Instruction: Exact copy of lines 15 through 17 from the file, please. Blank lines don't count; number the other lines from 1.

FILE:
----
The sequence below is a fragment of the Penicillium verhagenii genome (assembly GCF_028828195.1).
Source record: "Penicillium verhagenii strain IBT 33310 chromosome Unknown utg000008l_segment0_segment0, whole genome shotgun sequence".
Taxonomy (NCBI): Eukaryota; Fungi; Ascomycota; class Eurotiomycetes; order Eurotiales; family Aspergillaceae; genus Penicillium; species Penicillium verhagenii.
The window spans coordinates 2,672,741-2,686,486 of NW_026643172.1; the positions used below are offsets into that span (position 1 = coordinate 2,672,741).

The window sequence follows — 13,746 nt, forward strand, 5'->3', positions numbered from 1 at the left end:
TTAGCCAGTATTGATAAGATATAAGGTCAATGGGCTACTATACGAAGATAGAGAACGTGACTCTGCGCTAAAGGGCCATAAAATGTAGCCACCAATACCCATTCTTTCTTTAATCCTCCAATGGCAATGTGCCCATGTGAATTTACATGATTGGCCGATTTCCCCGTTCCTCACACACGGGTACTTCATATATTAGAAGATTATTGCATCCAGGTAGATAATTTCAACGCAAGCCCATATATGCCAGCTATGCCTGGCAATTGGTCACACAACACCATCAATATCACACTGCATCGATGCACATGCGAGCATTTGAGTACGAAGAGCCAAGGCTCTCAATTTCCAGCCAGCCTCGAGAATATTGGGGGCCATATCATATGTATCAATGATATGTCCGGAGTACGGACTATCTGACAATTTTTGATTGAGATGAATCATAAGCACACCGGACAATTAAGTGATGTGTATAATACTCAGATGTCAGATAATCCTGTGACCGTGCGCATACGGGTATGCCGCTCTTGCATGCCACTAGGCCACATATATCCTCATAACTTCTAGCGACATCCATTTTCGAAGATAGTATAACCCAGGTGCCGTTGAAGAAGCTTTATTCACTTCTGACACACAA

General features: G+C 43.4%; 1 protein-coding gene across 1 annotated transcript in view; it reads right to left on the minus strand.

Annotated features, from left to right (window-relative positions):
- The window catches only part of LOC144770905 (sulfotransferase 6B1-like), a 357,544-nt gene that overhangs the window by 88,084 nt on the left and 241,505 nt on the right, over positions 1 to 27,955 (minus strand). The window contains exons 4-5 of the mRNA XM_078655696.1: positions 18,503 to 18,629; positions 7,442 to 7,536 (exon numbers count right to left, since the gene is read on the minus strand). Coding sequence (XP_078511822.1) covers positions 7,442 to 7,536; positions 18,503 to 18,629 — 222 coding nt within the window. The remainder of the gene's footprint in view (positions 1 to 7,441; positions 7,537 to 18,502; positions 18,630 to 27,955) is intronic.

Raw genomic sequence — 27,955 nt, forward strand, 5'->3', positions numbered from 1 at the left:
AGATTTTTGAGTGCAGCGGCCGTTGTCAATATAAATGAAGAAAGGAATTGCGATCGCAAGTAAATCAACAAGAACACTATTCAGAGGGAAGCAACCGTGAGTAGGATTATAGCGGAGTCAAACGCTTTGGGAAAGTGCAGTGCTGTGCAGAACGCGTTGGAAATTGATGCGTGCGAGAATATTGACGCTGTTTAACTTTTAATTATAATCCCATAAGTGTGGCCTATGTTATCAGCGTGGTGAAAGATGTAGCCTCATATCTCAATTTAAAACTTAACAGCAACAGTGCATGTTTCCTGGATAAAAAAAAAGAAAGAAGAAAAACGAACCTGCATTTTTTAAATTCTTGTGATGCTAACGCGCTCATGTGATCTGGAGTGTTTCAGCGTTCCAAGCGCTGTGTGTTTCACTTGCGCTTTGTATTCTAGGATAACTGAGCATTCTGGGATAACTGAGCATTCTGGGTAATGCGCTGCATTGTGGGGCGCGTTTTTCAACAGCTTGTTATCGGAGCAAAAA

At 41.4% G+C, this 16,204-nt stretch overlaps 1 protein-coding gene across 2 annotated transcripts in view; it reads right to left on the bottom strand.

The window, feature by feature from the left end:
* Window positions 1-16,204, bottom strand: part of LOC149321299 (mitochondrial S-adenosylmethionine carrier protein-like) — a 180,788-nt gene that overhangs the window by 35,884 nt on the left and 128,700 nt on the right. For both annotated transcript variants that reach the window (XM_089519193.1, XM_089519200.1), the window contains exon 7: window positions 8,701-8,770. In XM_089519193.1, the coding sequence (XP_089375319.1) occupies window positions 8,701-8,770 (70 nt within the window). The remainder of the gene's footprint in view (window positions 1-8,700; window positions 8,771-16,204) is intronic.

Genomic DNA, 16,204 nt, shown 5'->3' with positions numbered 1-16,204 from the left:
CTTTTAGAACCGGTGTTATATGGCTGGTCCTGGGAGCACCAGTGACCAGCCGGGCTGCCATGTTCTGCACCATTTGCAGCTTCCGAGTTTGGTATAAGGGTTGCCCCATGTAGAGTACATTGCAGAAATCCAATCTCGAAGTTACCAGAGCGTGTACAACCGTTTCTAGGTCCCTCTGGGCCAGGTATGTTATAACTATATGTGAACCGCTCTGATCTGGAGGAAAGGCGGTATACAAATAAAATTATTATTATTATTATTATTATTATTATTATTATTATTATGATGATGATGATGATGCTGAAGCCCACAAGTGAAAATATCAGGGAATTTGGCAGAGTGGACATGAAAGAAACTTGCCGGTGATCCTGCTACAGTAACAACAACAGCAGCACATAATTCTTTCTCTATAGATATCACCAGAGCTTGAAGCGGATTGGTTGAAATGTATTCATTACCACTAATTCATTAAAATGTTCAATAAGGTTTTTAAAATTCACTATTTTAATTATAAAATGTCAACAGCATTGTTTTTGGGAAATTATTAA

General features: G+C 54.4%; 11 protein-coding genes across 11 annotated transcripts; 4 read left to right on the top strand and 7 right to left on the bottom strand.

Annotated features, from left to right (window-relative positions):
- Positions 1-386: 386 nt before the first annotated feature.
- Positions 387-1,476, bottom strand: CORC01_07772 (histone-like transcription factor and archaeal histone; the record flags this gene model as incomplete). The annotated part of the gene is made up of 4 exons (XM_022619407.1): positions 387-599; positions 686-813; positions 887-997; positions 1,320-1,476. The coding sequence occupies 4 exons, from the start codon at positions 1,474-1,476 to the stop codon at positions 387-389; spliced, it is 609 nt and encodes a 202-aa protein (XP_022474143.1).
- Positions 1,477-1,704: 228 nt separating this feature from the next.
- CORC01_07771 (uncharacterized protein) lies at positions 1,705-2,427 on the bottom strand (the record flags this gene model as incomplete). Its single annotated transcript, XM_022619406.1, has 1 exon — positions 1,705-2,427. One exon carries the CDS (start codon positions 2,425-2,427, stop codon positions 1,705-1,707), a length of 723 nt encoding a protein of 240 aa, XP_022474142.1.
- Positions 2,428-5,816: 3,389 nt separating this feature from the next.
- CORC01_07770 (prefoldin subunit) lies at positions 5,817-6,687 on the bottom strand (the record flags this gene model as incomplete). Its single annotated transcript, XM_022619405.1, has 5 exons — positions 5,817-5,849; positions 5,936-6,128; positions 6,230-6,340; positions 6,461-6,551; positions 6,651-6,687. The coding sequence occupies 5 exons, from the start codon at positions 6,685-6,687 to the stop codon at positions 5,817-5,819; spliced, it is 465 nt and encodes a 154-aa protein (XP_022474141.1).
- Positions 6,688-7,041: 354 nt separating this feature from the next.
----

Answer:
Genomic DNA, 16,204 nt, shown 5'->3' with positions numbered 1-16,204 from the left:
CTTTTAGAACCGGTGTTATATGGCTGGTCCTGGGAGCACCAGTGACCAGCCGGGCTGCCATGTTCTGCACCATTTGCAGCTTCCGAGTTTGGTATAAGGGTTGCCCCATGTAGAGTACATTGCAGAAATCCAATCTCGAAGTTACCAGAGCGTGTACAACCGTTTCTAGGTCCCTCTGGGCCAGGTATGTTATAACTATATGTGAACCGCTCTGATCTGGAGGAAAGGCGGTATACAAATAAAATTATTATTATTATTATTATTATTATTATTATTATTATTATGATGATGATGATGATGCTGAAGCCCACAAGTGAAAATATCAGGGAATTTGGCAGAGTGGACATGAAAGAAACTTGCCGGTGATCCTGCTACAGTAACAACAACAGCAGCACATAATTCTTTCTCTATAGATATCACCAGAGCTTGAAGCGGATTGGTTGAAATGTATTCATTACCACTAATTCATTAAAATGTTCAATAAGGTTTTTAAAATTCACTATTTTAATTATAAAATGTCAACAGCATTGTTTTTGGGAAATTATTAA

General features: G+C 54.4%; 11 protein-coding genes across 11 annotated transcripts; 4 read left to right on the top strand and 7 right to left on the bottom strand.